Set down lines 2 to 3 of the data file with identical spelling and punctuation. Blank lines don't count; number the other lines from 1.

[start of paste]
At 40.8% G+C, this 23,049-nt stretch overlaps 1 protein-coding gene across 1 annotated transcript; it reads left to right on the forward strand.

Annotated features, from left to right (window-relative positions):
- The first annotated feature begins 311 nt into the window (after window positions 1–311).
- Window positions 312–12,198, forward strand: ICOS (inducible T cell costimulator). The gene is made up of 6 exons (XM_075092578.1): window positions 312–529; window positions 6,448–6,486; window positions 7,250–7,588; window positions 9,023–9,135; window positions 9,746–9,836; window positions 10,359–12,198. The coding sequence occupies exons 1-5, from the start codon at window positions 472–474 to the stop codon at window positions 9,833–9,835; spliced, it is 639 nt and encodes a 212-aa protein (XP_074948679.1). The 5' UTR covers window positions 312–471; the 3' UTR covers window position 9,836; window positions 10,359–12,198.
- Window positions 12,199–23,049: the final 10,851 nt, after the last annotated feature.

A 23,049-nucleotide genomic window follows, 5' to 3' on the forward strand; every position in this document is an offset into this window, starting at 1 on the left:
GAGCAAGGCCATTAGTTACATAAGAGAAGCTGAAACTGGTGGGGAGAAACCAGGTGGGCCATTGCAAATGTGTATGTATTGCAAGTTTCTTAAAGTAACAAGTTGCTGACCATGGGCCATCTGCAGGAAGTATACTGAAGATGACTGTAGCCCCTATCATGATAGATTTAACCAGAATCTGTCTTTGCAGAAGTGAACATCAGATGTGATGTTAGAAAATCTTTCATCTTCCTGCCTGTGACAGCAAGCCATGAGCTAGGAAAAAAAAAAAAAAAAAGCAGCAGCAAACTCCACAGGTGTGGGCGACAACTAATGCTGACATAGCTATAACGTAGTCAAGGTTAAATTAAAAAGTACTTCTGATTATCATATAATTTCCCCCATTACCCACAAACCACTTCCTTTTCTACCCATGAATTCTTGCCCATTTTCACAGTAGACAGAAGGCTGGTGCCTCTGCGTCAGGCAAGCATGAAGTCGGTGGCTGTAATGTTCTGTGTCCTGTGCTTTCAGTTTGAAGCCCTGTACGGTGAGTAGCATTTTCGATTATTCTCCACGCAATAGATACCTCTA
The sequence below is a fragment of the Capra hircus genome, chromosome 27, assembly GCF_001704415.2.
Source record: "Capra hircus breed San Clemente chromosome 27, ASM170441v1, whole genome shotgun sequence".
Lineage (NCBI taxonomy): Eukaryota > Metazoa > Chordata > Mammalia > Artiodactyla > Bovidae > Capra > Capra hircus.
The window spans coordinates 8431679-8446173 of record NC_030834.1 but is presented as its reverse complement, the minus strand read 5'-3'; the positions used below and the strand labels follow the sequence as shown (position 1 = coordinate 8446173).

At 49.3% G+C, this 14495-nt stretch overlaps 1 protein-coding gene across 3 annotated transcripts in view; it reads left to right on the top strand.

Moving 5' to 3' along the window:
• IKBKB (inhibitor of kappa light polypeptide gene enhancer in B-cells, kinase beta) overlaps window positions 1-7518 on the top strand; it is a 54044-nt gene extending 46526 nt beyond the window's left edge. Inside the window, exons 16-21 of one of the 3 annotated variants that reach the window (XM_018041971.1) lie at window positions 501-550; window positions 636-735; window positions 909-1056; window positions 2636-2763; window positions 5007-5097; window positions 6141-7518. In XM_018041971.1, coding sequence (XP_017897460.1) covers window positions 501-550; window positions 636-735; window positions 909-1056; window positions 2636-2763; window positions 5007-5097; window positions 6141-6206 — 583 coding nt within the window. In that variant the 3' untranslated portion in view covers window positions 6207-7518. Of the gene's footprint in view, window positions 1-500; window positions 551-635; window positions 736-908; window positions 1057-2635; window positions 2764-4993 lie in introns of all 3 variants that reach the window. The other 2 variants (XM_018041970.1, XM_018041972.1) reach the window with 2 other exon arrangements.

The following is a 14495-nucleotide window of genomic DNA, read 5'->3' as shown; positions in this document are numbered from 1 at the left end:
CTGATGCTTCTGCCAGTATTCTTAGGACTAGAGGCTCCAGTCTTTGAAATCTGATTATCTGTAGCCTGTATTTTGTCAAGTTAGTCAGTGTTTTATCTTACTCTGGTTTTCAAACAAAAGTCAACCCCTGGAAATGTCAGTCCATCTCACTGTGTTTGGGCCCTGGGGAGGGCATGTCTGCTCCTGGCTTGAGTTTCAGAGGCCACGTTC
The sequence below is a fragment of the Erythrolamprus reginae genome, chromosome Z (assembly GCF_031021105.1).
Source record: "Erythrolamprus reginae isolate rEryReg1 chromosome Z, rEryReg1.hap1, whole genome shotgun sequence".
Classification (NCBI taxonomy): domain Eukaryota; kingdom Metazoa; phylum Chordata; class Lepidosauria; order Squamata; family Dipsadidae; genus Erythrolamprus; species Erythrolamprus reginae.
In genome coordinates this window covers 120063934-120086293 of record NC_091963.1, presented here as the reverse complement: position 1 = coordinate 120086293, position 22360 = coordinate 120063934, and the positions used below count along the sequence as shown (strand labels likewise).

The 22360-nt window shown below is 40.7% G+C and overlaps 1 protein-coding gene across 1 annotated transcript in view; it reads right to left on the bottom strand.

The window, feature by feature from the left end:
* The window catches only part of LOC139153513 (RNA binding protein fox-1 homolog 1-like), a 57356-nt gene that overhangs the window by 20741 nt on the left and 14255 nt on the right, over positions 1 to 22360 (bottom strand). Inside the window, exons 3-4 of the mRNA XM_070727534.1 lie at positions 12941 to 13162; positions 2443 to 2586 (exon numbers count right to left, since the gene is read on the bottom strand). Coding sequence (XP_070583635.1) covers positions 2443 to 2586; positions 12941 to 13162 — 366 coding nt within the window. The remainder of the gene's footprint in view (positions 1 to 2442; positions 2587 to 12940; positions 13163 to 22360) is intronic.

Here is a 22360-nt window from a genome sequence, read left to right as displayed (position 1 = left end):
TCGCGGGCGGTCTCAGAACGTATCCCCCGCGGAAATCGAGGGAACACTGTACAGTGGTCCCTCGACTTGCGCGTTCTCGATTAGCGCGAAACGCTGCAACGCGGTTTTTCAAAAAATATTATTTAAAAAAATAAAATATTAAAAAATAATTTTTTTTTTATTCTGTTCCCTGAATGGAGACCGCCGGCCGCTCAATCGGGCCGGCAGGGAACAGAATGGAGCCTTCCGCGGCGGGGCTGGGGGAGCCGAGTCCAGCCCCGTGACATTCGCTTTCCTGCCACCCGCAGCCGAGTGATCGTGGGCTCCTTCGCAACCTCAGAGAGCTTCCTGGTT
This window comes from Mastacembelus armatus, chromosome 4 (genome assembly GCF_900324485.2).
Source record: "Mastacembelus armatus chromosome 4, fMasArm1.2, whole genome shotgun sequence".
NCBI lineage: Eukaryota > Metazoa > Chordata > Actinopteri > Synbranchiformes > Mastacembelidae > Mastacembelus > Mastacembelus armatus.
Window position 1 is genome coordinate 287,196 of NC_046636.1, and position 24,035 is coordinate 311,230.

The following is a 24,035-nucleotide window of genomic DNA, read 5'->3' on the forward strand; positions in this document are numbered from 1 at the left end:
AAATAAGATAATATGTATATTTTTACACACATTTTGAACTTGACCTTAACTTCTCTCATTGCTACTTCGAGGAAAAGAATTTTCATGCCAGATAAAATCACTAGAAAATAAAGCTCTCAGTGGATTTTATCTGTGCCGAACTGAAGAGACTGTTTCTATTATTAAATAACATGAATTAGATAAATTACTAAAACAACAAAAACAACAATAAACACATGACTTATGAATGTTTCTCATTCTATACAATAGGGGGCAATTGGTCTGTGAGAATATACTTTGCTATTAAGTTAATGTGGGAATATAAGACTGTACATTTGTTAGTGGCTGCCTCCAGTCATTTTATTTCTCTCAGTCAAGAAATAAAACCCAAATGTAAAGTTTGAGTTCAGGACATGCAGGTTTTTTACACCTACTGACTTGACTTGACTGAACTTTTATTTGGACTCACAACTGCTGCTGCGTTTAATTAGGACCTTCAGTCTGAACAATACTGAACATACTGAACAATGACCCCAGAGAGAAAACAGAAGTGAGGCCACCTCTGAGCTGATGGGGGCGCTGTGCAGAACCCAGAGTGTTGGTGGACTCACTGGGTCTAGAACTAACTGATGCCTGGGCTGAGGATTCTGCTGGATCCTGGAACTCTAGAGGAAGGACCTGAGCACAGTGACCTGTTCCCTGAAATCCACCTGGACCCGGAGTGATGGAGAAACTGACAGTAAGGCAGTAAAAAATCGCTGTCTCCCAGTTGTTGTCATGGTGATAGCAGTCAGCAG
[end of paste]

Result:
Annotated features, from left to right (window-relative positions):
- The first annotated feature begins 311 nt into the window (after window positions 1–311).